Carbon nanotubes (CNTs) are valuable for a wide variety of applications. Made of graphene sheets rolled into tubes 10,000 times smaller than a human hair, CNTs have an exceptional strength-to-mass ratio and excellent thermal and electrical properties. These features make them ideal for a range of applications, including supercapacitors, interconnects, adhesives, particle trapping and structural color.

New research reveals even more potential for CNTs: as a coating, they can both repel and hold water in place, a useful property for applications like printing,...

Im Focus: Magnets for the second dimension

If you've ever tried to put several really strong, small cube magnets right next to each other on a magnetic board, you'll know that you just can't do it. What happens is that the magnets always arrange themselves in a column sticking out vertically from the magnetic board. Moreover, it's almost impossible to join several rows of these magnets together to form a flat surface. That's because magnets are dipolar. Equal poles repel each other, with the north pole of one magnet always attaching itself to the south pole of another and vice versa. This explains why they form a column with all the magnets aligned the same way.

Now, scientists at ETH Zurich have managed to create magnetic building blocks in the shape of cubes that - for the first time ever - can be joined together to...

Im Focus: A new quantum data classification protocol brings us nearer to a future 'quantum internet'

The algorithm represents a first step in the automated learning of quantum information networks

Quantum-based communication and computation technologies promise unprecedented applications, such as unconditionally secure communications, ultra-precise...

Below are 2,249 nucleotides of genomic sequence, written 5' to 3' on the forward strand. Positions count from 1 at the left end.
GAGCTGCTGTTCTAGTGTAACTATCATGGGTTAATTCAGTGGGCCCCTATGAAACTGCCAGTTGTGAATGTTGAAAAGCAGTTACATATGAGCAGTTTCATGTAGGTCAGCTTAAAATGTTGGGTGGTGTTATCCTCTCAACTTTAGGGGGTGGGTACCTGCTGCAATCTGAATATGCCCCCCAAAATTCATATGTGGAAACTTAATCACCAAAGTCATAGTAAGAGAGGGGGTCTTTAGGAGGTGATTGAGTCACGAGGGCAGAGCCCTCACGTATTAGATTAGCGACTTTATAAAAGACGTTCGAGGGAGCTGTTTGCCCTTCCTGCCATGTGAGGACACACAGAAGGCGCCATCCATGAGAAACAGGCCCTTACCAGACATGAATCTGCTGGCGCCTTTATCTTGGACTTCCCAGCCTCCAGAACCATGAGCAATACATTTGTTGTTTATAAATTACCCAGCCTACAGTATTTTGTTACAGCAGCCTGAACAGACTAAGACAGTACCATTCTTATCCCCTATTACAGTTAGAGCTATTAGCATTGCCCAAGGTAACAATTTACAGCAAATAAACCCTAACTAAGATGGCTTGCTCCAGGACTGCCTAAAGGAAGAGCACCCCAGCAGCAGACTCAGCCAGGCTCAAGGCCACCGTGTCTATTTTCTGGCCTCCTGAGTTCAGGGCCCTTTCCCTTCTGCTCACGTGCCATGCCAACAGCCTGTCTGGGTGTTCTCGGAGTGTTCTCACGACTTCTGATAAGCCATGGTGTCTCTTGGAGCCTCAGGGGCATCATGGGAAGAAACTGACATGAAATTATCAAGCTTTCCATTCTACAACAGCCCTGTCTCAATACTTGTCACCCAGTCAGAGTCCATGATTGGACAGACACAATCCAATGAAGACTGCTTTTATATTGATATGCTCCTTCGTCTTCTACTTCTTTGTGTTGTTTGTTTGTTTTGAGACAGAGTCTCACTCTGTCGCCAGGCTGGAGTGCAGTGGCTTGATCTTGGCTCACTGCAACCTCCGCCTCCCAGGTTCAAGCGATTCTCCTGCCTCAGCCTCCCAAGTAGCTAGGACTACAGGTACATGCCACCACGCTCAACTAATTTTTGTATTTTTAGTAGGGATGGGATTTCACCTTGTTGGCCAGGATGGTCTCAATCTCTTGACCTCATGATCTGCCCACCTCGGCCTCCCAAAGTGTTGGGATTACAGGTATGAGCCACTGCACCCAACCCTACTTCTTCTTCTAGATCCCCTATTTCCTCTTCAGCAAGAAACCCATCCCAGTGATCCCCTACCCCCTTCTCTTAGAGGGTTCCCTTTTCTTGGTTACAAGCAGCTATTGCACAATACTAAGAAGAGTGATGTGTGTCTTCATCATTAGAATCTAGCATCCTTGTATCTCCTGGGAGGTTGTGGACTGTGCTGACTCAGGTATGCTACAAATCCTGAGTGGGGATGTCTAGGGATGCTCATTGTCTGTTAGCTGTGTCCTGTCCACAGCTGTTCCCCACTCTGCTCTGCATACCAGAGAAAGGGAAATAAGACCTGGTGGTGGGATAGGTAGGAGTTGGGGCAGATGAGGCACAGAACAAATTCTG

Im Focus: Distorted Atoms

In two experiments performed at the free-electron laser FLASH in Hamburg a cooperation led by physicists from the Heidelberg Max Planck Institute for Nuclear physics (MPIK) demonstrated strongly-driven nonlinear interaction of ultrashort extreme-ultraviolet (XUV) laser pulses with atoms and ions. The powerful excitation of an electron pair in helium was found to compete with the ultrafast decay, which temporarily may even lead to population inversion. Resonant transitions in doubly charged neon ions were shifted in energy, and observed by XUV-XUV pump-probe transient absorption spectroscopy.

An international team led by physicists from the MPIK reports on new results for efficient two-electron excitations in helium driven by strong and ultrashort...

Im Focus: A Memory Effect at Single-Atom Level

An international research group has observed new quantum properties on an artificial giant atom and has now published its results in the high-ranking journal Nature Physics. The quantum system under investigation apparently has a memory - a new finding that could be used to build a quantum computer.

The research group, consisting of German, Swedish and Indian scientists, has investigated an artificial quantum system and found new properties.

All Focus news of the innovation-report >>>

Anzeige

Anzeige

VideoLinks
Industry & Economy
Event News

High entropy alloys for hot turbines and tireless metal-forming presses

05.11.2019 | Event News

Smart lasers open up new applications and are the “tool of choice” in digitalization

30.10.2019 | Event News

International Symposium on Functional Materials for Electrolysis, Fuel Cells and Metal-Air Batteries

02.10.2019 | Event News

 
Latest News

Necessity is the mother of invention: Fraunhofer WKI tests utilization of low-value hardwood for wood fiberboard

13.11.2019 | Materials Sciences

With Mars methane mystery unsolved, curiosity serves scientists a new one: Oxygen

13.11.2019 | Physics and Astronomy

AI-driven single blood cell classification: New method to support physicians in leukemia diagnostics

13.11.2019 | Life Sciences

VideoLinks
Science & Research
Overview of more VideoLinks >>>